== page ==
Technicians from Renova Environmental Services, LLC, a New Jersey contractor for the U.S. Coast Guard, have begun digging test holes to survey soils around East Chop Lighthouse for lead contamination.
As The Times previously reported, high levels of lead are already known to be in the ground around the lighthouse, based on prior testing. The Coast Guard disclosed the existence of lead contamination at the lighthouse to The Times in 2019. Prior to that, museum and local officials say, they weren’t made aware such a condition existed there.
The Martha’s Vineyard Museum has a leasehold agreement (technically a license agreement) with the Coast Guard for use of the lighthouse, which is a popular tourist attraction. The additional testing by Renova, an $81,640 job, is geared toward providing a clearer picture of where lead is in the soils in anticipation of a cleanup of the site.
Tuesday morning, four technicians in bright safety gear were at work digging holes and flagging them. A hammer and spike were used to break through the soil’s frozen crust enough for shovel work. A member of the Coast Guard was also onsite, but it was unclear in what role. The official declined comment. The soil lead under investigation is linked to paint used on the tower. The Coast Guard is only testing the 60-foot by 60-foot federal parcel the lighthouse sits on,and the walkway that leads from East Chop Drive to the lighthouse. Property owned by the town of Oak Bluffs encompasses the federal property. Oak Bluffs is waiting to see what comes of the environmental testing, according to parks and recreation commission chair Amy Billings. “We will see what the report says,” Billings said of the report Renova is expected to generate following its work.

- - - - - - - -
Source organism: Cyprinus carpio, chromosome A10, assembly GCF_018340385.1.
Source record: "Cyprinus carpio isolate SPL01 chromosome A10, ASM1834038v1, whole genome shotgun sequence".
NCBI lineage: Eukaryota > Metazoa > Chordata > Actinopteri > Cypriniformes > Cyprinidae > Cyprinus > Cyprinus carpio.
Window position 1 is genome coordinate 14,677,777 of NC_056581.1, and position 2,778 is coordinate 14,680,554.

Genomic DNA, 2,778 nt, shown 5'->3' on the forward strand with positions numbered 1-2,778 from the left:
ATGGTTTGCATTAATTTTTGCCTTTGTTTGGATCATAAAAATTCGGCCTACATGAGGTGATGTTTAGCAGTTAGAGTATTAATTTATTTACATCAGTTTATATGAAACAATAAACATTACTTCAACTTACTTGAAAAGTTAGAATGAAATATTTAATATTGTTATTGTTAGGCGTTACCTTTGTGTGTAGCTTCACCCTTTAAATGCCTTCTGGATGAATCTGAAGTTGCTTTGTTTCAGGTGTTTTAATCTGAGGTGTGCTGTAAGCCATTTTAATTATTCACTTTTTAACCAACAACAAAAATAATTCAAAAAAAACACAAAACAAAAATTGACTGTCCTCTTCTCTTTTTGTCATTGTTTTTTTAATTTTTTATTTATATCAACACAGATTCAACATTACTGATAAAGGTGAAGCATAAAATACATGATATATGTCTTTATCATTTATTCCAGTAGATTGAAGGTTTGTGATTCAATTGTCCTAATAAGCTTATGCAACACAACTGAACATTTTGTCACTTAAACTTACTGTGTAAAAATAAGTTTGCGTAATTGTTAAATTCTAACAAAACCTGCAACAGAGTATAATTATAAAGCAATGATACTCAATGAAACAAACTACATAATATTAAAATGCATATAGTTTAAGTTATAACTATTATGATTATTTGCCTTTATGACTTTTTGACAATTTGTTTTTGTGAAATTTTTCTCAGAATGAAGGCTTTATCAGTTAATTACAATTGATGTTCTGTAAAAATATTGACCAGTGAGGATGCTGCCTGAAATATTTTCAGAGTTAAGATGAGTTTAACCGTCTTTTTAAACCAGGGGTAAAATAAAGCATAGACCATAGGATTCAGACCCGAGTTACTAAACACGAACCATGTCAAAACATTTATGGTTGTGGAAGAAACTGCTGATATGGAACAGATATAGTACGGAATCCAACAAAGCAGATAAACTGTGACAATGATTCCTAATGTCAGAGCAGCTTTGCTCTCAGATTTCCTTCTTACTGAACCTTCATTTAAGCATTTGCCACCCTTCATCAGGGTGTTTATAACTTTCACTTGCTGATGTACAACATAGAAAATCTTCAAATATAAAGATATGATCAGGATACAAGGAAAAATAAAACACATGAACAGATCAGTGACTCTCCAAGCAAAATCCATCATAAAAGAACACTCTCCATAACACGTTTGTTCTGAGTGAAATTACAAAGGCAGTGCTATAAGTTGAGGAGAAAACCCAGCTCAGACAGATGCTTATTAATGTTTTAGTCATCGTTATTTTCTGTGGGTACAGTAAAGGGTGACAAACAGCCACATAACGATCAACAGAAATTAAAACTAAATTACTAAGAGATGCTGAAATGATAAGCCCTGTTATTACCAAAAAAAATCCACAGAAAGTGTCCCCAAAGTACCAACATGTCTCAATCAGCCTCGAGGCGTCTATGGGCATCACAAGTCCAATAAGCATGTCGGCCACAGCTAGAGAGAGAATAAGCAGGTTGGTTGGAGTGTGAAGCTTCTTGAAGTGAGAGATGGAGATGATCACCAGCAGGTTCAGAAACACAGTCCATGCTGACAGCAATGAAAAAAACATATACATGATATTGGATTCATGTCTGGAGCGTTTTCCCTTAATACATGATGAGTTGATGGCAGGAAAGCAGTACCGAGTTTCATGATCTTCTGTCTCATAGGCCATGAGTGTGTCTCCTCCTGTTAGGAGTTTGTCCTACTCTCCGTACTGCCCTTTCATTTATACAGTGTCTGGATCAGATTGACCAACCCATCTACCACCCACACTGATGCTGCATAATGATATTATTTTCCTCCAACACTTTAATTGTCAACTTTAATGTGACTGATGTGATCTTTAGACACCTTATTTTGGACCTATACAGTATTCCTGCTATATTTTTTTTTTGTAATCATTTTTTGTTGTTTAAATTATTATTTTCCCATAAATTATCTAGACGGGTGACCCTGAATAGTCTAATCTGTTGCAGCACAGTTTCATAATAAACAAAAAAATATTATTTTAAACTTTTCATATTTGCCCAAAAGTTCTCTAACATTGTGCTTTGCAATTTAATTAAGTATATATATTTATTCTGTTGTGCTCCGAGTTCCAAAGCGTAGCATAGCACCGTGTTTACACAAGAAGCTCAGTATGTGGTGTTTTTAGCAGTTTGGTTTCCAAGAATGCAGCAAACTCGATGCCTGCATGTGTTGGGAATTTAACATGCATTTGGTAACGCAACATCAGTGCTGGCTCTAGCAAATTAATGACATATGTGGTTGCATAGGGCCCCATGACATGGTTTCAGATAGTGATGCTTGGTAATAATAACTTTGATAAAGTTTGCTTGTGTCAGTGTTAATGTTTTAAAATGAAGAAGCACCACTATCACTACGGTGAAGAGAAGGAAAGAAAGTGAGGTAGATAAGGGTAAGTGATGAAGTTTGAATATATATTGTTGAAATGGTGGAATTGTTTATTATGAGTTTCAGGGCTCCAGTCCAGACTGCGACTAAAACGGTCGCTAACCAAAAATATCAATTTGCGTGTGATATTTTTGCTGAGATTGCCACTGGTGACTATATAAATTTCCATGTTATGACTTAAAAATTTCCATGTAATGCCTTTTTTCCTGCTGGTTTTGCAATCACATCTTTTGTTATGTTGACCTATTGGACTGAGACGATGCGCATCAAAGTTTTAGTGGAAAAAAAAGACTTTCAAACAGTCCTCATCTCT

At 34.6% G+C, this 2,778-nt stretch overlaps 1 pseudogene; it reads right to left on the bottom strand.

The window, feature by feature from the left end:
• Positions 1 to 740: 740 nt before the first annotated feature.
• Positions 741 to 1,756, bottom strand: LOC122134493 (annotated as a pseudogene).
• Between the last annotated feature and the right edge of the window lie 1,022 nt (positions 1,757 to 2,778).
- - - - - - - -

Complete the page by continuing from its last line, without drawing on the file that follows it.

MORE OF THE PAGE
Reports and existing paperwork, such as environmental site assessments from the Coast Guard and its contractors, didn’t come to the town easily, she noted. “It took us a while to get the documents to begin with,” she said.
Originally Renova planned to bring in a drilling rig to conduct deep testing, but that might not happen, according to Petty Officer Amanda Wyrick, a Coast Guard spokesperson. “[I]f no lead is detected between the surface and about [3 feet] deep, there is no need for them to continue and drill deeper,” Wyrick emailed.
Since 2019, the museum and the town have kept the area cordoned by using mesh fencing erected during a renovation project that year, and by screwing shut the picket gate beyond that mesh fencing. The closure of the area, which in addition to its tourist appeal was a popular site for weddings, came after The Times published news of the contamination and after ICC Commonwealth (formerly International Chimney Corp.), contractor for the restoration work, conducted informal lead soils tests that revealed lead contamination.
It’s unclear how secure the site is. On Feb. 6, two people could be seen strolling on the lighthouse grounds. No warnings are posted about the lead contamination. Christine Todd, executive director of the Oak Bluffs Business Association, said she believes the area should be posted with signs.
Oak Bluffs town administrator Robert Whritenour couldn’t immediately be reached for comment on the likelihood of affixing signs. Health agent Meegan Lancaster said the subject “has not been brought to the board formally,” but she anticipates putting it on the next meeting agenda.